A living or “green” roof is becoming an eco-status symbol with corporations across the U.S. A soil and plant-based roof minimizes water runoff, reduces the urban “heat island” effect, and helps protect against soil erosion. Some homeowners are taking the trend residential as well. However, a garden on the roof can be heavy stuff. It may require retrofitting the roof substructure to make it able to bear the extra weight. That’s one reason to think about trying your hand at a less ambitious re-roofing project first.
California Roof Garden
Here’s a small cabana that serves as an art studio outfitted with a living roof by YardShare contributor Avant Garden. The pitch of this roof is very shallow, making it ideal for a green roof with no soil stabilization measures required.
It features more rocks than greenery, but it appears to be mimicking the surrounding natural landscape. Using native plants in a roof garden can reduce the need for complex irrigation. Ideally, once the vegetation is established, it should get all the water it needs from the rain.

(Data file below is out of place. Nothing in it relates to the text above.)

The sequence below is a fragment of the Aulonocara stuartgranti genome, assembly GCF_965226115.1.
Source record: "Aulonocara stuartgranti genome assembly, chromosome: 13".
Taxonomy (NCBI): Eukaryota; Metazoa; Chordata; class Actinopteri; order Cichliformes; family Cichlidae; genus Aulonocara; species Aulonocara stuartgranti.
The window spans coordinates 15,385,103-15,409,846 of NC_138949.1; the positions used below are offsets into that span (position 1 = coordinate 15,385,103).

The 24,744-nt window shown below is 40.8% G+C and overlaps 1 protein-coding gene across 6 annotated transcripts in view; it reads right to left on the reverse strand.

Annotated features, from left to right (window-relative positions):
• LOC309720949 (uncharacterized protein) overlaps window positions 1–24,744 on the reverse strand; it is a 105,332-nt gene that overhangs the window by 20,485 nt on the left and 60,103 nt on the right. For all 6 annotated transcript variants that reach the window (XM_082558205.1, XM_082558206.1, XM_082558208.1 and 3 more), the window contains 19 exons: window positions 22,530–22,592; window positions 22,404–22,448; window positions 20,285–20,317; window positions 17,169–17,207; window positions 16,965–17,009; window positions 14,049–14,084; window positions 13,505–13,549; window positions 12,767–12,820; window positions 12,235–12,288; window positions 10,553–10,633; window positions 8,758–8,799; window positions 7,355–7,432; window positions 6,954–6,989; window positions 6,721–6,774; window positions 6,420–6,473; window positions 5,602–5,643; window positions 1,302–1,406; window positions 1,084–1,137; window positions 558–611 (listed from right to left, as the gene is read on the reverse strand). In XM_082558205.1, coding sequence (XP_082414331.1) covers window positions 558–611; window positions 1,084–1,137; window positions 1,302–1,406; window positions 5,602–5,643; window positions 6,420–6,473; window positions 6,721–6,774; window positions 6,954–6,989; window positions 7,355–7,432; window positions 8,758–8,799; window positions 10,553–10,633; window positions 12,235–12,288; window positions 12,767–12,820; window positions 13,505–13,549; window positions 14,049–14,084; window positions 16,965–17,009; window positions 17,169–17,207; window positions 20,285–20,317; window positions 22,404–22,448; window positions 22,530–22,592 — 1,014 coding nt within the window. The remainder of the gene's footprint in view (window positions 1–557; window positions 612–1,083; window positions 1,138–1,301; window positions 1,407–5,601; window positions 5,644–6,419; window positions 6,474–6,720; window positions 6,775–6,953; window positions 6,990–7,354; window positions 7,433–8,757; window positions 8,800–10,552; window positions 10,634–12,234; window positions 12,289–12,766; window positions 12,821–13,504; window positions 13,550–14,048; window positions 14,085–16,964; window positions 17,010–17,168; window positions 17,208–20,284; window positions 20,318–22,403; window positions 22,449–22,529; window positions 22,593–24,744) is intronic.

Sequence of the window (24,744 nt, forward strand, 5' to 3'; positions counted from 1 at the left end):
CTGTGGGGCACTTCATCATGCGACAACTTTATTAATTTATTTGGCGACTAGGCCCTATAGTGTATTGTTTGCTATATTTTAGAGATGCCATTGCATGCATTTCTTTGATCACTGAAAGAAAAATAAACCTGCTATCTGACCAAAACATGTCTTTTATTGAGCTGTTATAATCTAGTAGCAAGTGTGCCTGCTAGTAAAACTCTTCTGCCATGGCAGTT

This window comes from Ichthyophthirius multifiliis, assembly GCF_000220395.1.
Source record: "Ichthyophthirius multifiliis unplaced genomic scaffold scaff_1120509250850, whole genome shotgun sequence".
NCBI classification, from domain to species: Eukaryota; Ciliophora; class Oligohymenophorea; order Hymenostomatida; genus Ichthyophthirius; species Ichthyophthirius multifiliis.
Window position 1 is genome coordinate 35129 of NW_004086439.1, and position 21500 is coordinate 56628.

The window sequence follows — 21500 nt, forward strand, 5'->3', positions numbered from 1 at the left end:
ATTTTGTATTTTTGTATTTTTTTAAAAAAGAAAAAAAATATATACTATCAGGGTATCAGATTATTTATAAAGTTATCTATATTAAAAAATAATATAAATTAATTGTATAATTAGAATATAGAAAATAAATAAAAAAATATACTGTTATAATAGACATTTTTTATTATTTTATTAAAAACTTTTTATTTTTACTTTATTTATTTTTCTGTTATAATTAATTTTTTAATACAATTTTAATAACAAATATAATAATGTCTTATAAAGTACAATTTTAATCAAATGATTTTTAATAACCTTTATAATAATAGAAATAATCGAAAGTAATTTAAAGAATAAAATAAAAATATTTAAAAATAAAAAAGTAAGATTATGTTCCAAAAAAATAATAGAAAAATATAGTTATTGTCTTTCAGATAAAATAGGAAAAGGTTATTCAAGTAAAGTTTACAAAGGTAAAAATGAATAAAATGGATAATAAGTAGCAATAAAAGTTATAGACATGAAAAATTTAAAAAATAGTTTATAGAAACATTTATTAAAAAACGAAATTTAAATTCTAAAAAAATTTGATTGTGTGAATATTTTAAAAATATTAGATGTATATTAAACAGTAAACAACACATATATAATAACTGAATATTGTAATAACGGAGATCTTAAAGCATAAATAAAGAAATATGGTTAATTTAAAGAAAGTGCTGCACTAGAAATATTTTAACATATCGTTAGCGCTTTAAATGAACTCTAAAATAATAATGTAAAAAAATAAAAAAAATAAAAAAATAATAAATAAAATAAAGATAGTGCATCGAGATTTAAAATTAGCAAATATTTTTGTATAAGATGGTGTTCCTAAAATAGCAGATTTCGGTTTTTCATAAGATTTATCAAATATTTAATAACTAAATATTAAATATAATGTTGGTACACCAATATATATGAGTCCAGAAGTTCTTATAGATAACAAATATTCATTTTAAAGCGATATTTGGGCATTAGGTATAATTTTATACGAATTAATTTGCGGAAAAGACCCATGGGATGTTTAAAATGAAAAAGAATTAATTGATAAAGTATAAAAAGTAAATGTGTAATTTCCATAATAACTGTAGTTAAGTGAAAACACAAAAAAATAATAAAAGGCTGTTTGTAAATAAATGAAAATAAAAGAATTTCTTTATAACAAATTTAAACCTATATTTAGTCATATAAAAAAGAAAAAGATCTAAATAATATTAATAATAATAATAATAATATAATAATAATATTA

There are also a number of varieties of sedum (a succulent plant) and mosses that thrive in a wide range of climates. Most prefab green roofs sold in already-planted modules that can be plugged into a roof for immediate “greening” are sedum based.
Where to Learn More
The Pomegranate Center has a free DIY manual with lots of great information for first-time living roof enthusiasts. They recommend starting with a shed before moving on to your house. If you try this, be sure to take pictures to share with our readers here. By the way, letting your gutters get so clogged that they start sprouting weeds doesn’t count:
(cc license courtesy of flickr user A. Drauglis Furnituremakers)